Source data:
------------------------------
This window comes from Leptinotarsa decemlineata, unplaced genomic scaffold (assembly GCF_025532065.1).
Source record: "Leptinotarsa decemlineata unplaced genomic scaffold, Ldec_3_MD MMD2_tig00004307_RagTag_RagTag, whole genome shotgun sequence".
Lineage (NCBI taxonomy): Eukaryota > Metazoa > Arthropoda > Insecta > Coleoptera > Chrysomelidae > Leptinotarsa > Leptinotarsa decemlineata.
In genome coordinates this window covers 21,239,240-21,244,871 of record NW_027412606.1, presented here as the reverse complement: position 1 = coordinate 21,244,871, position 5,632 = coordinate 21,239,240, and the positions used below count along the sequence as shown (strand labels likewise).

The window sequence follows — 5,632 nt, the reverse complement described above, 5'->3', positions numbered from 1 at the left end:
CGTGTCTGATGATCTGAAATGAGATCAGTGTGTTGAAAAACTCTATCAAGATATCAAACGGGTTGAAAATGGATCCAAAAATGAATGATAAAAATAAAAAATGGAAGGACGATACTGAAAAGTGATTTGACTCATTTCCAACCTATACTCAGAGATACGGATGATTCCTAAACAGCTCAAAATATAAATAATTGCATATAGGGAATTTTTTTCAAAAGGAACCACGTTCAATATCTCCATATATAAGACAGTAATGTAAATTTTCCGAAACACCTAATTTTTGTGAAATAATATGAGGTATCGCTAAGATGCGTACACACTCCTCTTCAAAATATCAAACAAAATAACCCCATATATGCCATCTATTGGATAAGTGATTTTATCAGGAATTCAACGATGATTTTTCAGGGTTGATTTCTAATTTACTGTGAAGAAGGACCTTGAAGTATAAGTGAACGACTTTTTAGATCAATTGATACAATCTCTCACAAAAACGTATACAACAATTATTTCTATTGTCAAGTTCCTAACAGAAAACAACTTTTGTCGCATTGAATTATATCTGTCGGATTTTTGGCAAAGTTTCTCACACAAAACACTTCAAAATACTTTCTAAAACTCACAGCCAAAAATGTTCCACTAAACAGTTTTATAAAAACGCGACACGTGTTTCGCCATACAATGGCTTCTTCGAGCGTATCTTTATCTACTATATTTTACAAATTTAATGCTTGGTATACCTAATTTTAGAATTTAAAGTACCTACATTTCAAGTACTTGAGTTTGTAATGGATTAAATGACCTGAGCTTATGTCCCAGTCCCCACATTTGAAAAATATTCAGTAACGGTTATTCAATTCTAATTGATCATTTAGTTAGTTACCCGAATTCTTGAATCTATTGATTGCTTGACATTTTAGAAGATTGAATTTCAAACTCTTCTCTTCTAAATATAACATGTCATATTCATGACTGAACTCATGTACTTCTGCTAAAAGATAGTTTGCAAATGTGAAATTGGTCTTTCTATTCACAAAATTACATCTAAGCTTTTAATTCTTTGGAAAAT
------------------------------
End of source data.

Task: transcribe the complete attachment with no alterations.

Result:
This window comes from Leptinotarsa decemlineata, unplaced genomic scaffold (assembly GCF_025532065.1).
Source record: "Leptinotarsa decemlineata unplaced genomic scaffold, Ldec_3_MD MMD2_tig00004307_RagTag_RagTag, whole genome shotgun sequence".
Lineage (NCBI taxonomy): Eukaryota > Metazoa > Arthropoda > Insecta > Coleoptera > Chrysomelidae > Leptinotarsa > Leptinotarsa decemlineata.
In genome coordinates this window covers 21,239,240-21,244,871 of record NW_027412606.1, presented here as the reverse complement: position 1 = coordinate 21,244,871, position 5,632 = coordinate 21,239,240, and the positions used below count along the sequence as shown (strand labels likewise).

The window sequence follows — 5,632 nt, the reverse complement described above, 5'->3', positions numbered from 1 at the left end:
CGTGTCTGATGATCTGAAATGAGATCAGTGTGTTGAAAAACTCTATCAAGATATCAAACGGGTTGAAAATGGATCCAAAAATGAATGATAAAAATAAAAAATGGAAGGACGATACTGAAAAGTGATTTGACTCATTTCCAACCTATACTCAGAGATACGGATGATTCCTAAACAGCTCAAAATATAAATAATTGCATATAGGGAATTTTTTTCAAAAGGAACCACGTTCAATATCTCCATATATAAGACAGTAATGTAAATTTTCCGAAACACCTAATTTTTGTGAAATAATATGAGGTATCGCTAAGATGCGTACACACTCCTCTTCAAAATATCAAACAAAATAACCCCATATATGCCATCTATTGGATAAGTGATTTTATCAGGAATTCAACGATGATTTTTCAGGGTTGATTTCTAATTTACTGTGAAGAAGGACCTTGAAGTATAAGTGAACGACTTTTTAGATCAATTGATACAATCTCTCACAAAAACGTATACAACAATTATTTCTATTGTCAAGTTCCTAACAGAAAACAACTTTTGTCGCATTGAATTATATCTGTCGGATTTTTGGCAAAGTTTCTCACACAAAACACTTCAAAATACTTTCTAAAACTCACAGCCAAAAATGTTCCACTAAACAGTTTTATAAAAACGCGACACGTGTTTCGCCATACAATGGCTTCTTCGAGCGTATCTTTATCTACTATATTTTACAAATTTAATGCTTGGTATACCTAATTTTAGAATTTAAAGTACCTACATTTCAAGTACTTGAGTTTGTAATGGATTAAATGACCTGAGCTTATGTCCCAGTCCCCACATTTGAAAAATATTCAGTAACGGTTATTCAATTCTAATTGATCATTTAGTTAGTTACCCGAATTCTTGAATCTATTGATTGCTTGACATTTTAGAAGATTGAATTTCAAACTCTTCTCTTCTAAATATAACATGTCATATTCATGACTGAACTCATGTACTTCTGCTAAAAGATAGTTTGCAAATGTGAAATTGGTCTTTCTATTCACAAAATTACATCTAAGCTTTTAATTCTTTGGAAAAT